If you invest time and resources in their development, the payback is tenfold
This is the fourth of a series about mentors -whether friends, family, coaches, guides, or teachers — and how we can be good mentors to others. With rapid change in the digital world, we need to be lifelong learners and teachers.
Before the digital era, small newspapers and broadcast outlets served as a kind of classroom and training ground for journalists. But frankly, I’m worried that this kind of training is not being done either at the large traditional media or in the small digital newsrooms.
Recently I posted this query on Twitter, LinkedIn, and Substack:
I have a question about how digital newsroom editors are solving the problem of finding time to develop the skills of their staffs.
How are they finding the time to do this effectively?
It helps the journalists and it helps the publication.
Please share the tactics and strategies you’ve seen or heard about. Thank you.
Two weeks went by, and while several people have “liked” this comment, I haven’t received any feedback of how people are doing this. Of course there are excellent training organizations out there, such as the Poynter Institute and the International Center for Journalists, both of which I have done consulting work for.
My own newspaper career was built on the newsroom as classroom. Charles “Andy” Anderson ruled the newsroom at the Painesville, Ohio, Telegraph with good humor and high expectations. Andy was a great teacher. I had the good fortune to work for him as a copy editor in my first professional newspaper job.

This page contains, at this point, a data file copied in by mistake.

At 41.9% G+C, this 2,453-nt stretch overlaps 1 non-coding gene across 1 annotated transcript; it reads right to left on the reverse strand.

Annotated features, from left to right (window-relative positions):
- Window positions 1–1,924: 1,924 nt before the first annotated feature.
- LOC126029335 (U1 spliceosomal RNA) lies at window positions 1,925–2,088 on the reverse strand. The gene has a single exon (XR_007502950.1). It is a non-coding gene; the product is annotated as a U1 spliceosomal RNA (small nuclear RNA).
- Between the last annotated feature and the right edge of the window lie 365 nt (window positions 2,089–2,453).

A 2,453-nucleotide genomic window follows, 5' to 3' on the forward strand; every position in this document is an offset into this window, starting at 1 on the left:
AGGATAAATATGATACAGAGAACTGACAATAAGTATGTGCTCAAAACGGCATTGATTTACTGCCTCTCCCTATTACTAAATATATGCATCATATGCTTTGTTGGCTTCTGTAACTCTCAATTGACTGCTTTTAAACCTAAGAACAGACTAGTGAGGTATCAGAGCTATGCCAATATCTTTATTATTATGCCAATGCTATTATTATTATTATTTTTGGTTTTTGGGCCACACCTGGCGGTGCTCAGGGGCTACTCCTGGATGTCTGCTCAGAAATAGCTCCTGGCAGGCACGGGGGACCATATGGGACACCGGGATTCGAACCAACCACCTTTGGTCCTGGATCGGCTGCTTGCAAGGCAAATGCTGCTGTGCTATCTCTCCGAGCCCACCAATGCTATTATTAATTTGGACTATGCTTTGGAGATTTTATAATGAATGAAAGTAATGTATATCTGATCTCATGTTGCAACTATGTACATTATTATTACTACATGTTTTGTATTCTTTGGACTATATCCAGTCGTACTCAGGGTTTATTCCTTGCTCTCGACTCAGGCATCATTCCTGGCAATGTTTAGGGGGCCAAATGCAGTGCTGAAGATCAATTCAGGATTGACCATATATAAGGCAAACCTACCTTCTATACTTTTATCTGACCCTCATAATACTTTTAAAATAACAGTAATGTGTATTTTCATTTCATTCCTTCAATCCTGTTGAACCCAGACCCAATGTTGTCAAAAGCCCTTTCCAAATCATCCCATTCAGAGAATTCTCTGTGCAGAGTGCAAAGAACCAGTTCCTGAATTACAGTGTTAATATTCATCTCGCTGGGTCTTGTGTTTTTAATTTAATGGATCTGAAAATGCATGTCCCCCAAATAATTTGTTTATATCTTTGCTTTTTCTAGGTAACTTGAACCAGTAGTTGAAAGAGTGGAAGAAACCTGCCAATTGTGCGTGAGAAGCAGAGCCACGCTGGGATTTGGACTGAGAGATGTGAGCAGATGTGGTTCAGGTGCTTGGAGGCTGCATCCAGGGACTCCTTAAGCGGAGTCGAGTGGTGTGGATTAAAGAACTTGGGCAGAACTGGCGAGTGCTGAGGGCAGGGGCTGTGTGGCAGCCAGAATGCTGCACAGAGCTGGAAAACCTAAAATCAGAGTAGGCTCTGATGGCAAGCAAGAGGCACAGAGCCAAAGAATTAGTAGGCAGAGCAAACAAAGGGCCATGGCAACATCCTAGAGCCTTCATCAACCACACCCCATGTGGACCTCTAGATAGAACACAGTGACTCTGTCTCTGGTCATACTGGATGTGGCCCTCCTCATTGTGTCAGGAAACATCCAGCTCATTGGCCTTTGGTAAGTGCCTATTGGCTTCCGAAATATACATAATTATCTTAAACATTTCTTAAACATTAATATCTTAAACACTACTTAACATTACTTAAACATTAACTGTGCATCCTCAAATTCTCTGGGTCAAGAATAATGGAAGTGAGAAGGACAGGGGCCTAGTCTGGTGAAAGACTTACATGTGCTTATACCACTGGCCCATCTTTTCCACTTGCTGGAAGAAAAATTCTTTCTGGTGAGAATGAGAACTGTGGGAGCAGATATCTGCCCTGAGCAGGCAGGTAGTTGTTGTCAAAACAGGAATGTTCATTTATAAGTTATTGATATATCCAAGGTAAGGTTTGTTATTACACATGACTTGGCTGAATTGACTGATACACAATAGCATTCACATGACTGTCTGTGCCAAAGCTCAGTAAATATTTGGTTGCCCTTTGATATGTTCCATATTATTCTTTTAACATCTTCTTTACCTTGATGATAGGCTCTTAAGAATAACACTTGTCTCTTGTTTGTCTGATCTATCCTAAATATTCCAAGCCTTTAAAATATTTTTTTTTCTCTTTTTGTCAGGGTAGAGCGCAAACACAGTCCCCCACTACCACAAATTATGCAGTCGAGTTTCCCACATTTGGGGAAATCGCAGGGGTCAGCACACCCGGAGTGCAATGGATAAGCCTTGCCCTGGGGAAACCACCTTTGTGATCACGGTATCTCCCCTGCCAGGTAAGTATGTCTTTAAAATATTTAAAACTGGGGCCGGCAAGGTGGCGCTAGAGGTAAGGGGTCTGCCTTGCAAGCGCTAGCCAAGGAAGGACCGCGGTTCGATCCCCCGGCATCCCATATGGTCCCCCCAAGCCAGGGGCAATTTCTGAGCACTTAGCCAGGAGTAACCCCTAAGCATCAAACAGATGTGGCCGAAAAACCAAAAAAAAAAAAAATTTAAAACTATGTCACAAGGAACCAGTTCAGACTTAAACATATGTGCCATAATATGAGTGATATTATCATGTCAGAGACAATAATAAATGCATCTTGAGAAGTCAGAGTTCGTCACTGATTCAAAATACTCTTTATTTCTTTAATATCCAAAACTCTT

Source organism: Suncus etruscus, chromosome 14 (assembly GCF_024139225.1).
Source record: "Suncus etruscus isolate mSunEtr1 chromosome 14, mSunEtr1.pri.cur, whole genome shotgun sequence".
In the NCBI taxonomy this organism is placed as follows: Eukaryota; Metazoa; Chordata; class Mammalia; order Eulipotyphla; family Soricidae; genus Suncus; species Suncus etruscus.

As a rookie copy editor, I had to ask skeptical questions about reporters’ stories, rewrite as necessary, and then write a headline. Andy was rarely satisfied with the first headline I would write. He urged me to write five, 10, 15 headlines in search of just the right combination of words to give readers the dose of wonder, surprise, outrage, or humor that the story demanded.
Andy loaned me books about journalism — among them Edmund Arnold’s “Modern Newspaper Design” and “Ralph McGill, Reporter” — and we would talk about them after deadline. This was training that I needed. Although I had worked on university publications, I had studied literature, not journalism.
Gradually, he gave me more responsibility, including laying out the front page. He made it clear when he thought my work did not meet expectations, yet he also gave me lots of encouragement. He went on to bigger things. We reconnected decades later and exchanged some emails with his lively opinions about the decline of the newspaper industry. I was sorry to see that he died just two months ago ( his career and achievements described here.)